Acoustic Energy Aegis One loudspeaker Page 2
The Acoustic Energys followed the astonishing little PSB Alpha AVs into my listening room. Priced at $249/pair, the PSB (reviewed in the April 2000 Stereophile) offered a bighearted, warmly musical balance. By comparison, the Aegis One sounded more refined. Its low frequencies were not as rich-sounding as the Canadian speaker's, but offered a better balance of extension and definition.
It wouldn't be reasonable to expect thunderous lows from such a small speaker, but bass guitar in general came over with sufficient heft. Walter Becker's bass on "Janie Runaway," from Steely Dan's new Two Against Nature CD (Reprise 24719-2), for example, sounded less plummy than with the PSB, with a better sense of pitch definition. This track is particularly revealing of bass-alignment character, as Becker appears to keep the strings damped at the bridge; this not only reduces the sustain of each note, but, more important, minimizes the attack transients that help the listener define what instrument is being heard. With a speaker having too much upper-bass bloom, as is so often the case with inexpensive minis, the bass guitar will start to sound like an anonymous low-frequency instrument—some sort of synthesizer, for example. The Aegis One passed this test with flying colors.
Of course, the danger lying in wait for the designer of a small speaker who is trying to avoid bass bloom is that he will overdamp the alignment. This can result in music sounding thin and weak, even if the design has good measured bass extension. The Acoustic Energy managed the balance quite well in my room, with good extension down to the 40Hz warble-tone band on Stereophile's Test CD 3. However, the 50Hz warble tone was plagued with audible chuffing from the port. As I did not note this port-noise complaint on anything other than organ music with high-level sustained bass notes, I must assume that the Acoustic Energy gets away with this tradeoff most of the time.
At the other end of the audio band, the extreme highs sounded clean, but the speaker overall lacked "air." Billy Drummond's Zildjian ride cymbals on Stereophile's Rendezvous CD (STPH013-2), for example, had a little too much of a sssh tonality rather than the correct sss. This would be more of a problem in rooms larger than my 19.5' by 15' one, less so in smaller spaces, as it appears from the measurements to be associated with a lack of top-octave dispersion rather than a depressed on-axis response in the same region.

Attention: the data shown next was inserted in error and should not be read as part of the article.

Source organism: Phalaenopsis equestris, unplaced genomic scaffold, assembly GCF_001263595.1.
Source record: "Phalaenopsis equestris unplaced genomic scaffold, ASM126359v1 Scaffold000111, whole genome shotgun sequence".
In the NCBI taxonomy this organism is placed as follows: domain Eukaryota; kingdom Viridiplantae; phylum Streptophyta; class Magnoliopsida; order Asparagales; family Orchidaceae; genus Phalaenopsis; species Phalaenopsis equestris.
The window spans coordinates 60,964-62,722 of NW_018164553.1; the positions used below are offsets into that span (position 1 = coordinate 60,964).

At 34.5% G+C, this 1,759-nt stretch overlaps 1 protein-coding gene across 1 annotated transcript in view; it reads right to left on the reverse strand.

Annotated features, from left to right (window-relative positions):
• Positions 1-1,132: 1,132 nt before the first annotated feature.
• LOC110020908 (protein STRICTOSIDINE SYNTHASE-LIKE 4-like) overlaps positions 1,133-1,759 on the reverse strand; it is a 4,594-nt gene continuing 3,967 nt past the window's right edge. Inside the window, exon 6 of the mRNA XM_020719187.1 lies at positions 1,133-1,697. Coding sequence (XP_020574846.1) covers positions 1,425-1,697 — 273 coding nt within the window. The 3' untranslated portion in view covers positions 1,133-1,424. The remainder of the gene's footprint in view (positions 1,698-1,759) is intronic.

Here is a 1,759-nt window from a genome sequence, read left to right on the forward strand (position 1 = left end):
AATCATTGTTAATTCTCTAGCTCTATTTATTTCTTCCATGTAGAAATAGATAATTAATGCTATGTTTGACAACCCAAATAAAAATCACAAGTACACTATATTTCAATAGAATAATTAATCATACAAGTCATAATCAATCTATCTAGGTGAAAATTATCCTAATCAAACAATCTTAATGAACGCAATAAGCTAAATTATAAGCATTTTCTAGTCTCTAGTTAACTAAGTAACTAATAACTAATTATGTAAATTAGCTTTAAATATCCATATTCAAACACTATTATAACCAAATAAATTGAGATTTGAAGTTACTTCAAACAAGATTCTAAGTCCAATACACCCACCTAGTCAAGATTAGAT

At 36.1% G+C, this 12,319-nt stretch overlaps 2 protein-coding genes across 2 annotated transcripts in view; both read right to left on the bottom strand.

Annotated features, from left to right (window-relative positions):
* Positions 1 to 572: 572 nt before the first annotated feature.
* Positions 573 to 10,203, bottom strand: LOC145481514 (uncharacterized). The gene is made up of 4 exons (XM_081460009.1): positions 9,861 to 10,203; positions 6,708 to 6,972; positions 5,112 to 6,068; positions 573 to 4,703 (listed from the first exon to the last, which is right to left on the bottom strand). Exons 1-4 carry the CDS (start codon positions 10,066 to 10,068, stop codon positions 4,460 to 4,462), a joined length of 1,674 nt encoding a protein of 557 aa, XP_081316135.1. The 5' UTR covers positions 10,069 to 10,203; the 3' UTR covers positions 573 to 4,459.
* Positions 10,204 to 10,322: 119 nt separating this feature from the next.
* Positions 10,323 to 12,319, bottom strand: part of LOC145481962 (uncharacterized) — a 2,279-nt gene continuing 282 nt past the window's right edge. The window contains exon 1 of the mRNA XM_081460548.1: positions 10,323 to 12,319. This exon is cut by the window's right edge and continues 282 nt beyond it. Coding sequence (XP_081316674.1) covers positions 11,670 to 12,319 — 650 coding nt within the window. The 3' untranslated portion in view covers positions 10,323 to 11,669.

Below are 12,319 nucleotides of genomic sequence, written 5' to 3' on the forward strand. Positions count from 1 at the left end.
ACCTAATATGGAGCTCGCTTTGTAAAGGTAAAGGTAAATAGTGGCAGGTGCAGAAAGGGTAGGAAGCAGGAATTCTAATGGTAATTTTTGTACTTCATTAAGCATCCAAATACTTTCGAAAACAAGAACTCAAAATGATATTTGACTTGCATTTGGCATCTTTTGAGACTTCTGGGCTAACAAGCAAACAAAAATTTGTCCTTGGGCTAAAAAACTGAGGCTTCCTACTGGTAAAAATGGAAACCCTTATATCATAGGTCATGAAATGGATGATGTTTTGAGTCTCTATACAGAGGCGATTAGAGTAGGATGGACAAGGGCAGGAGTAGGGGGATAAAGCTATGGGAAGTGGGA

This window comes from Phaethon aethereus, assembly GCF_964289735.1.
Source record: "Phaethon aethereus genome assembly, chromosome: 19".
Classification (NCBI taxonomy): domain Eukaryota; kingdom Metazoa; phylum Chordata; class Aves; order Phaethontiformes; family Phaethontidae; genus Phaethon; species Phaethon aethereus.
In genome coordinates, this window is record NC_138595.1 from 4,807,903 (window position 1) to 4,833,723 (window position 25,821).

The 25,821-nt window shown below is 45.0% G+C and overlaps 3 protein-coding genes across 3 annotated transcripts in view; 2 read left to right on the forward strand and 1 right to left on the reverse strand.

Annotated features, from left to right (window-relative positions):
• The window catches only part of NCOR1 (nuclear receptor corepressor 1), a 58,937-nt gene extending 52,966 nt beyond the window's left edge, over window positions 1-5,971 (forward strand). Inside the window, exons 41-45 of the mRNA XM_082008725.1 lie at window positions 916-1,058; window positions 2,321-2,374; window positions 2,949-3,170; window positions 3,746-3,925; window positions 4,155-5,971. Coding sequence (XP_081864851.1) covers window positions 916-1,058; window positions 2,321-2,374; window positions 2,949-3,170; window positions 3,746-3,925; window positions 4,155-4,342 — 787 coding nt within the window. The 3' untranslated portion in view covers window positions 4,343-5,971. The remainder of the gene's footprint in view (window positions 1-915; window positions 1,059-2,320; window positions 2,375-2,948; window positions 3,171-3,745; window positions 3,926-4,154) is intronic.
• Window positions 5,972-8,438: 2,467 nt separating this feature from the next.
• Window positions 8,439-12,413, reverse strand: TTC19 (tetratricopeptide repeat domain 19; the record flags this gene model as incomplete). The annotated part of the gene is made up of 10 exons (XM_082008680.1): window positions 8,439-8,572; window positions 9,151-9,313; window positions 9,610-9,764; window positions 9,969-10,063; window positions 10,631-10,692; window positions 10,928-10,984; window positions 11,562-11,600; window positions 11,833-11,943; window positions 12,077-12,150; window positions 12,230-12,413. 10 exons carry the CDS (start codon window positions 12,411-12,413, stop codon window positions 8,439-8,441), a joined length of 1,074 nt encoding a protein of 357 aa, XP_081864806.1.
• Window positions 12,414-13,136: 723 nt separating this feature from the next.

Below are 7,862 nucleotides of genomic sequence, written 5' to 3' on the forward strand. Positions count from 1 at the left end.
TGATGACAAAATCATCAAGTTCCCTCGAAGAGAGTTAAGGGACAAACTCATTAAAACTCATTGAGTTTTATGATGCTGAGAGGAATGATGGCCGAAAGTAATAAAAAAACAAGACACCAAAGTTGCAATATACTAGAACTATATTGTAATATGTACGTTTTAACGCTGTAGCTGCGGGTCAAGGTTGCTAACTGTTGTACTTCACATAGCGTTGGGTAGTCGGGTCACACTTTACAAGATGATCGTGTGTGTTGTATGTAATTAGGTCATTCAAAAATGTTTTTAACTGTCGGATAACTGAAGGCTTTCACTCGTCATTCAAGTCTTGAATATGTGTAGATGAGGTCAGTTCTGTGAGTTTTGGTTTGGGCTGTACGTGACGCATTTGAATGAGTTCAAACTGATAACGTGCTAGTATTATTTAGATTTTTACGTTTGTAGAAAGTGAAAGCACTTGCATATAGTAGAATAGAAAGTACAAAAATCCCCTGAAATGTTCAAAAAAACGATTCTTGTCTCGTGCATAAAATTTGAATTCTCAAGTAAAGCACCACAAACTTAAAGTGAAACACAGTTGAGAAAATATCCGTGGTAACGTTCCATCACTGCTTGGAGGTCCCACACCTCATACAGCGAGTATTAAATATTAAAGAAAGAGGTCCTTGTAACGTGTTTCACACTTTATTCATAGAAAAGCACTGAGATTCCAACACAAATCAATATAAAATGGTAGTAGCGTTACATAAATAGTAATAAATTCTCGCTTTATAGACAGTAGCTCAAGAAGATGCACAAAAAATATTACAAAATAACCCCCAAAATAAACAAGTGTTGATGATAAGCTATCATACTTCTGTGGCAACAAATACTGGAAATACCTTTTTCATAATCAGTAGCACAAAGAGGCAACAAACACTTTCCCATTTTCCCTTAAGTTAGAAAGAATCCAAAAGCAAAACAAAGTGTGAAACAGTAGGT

But the subdued extreme highs did leave the mid-treble a bit more exposed than I would have liked. There was an occasional hardness to high-level treble instruments that had me reaching for the volume control. When Cyrus Chestnut hammers away at the top of the piano keyboard on Earth Stories (Atlantic 82876-2), for example, some treble notes jumped aggressively forward of the piano image.
It was in the midrange that the Aegis One excelled. Yes, I could sometimes hear a hint of nasality, but that alloy-cone drive-unit seemed to be very good at staying out of the way of the music. Other than at the top of the keyboard, Cyrus Chestnut's piano was presented with a natural tonal quality. Voices, too, were reproduced with good pitch distinction, although I did note an occasional lack of clarity, a touch of hootiness, at the bottom of the midrange. I noticed a slight overhang to Sara K.'s distinctive contralto, when she drops down to the bottom of her range on "If I Could Sing Your Blues" (from No Cover, Chesky CHDVD195, 24/96 sound and full-motion video). But when the recording was itself a little fizzed-up in the extreme highs, such as James Taylor's Live at the Beacon Theater DVD (Columbia Music Video CVD 50171), the Aegis One's overall presentation sounded very natural.
Stereo imaging was generally very precise. Dual-mono recordings, such as the Fender bass channel-identification tracks on Stereophile's Test CD 2, were reproduced as a narrow, stable central image. And details of the recorded acoustic were clearly audible. On recordings I have made recently of Robert Silverman performing Beethoven piano sonatas, the walls of the small recital hall in Santa Monica were readily apparent—as was the surrounding acoustic of Manhattan's St. Peter's Episcopal church on the Sara K. DVD.
Only when it came to dynamics did the Aegis One falter. At low levels, the balance tended to be a bit uninvolving. Yet when I wanted to rock out, that slight hardness in the low treble acted as a limit on ultimate loudness. However, when I get into critical listening mode, it's easy for me to forget price. To be fair and to put my criticism into context, this is a speaker costing just $299/pair. To want subjectively unlimited dynamics for the price of a couple of weeks' groceries is unrealistic.
I am sure that some will cry "foul" because I mainly used the Aegis Ones in my megabuck reference system. However, I did use the speakers in my desktop system. My conclusions were no different, other than the fact that in the nearfield listening situation, the speaker's top octave was in better balance with the lower frequencies.
One of high-end audio's elder statesmen, Richard Vandersteen, told me a while back that the only loudspeaker manufacturers who would thrive in the new century would be those whose designs offered much more performance than the average at their price points. By that yardstick, and if the Aegis One is anything to go by, Acoustic Energy has a rosy future ahead of it. If I hadn't known it costs just $299/pair when I first heard it, I would have estimated its price as at least twice that.
Its problems are minor, its virtues many. Like the PSB Alpha AV reviewed last month, the Aegis One is an astonishing value. Highly recommended.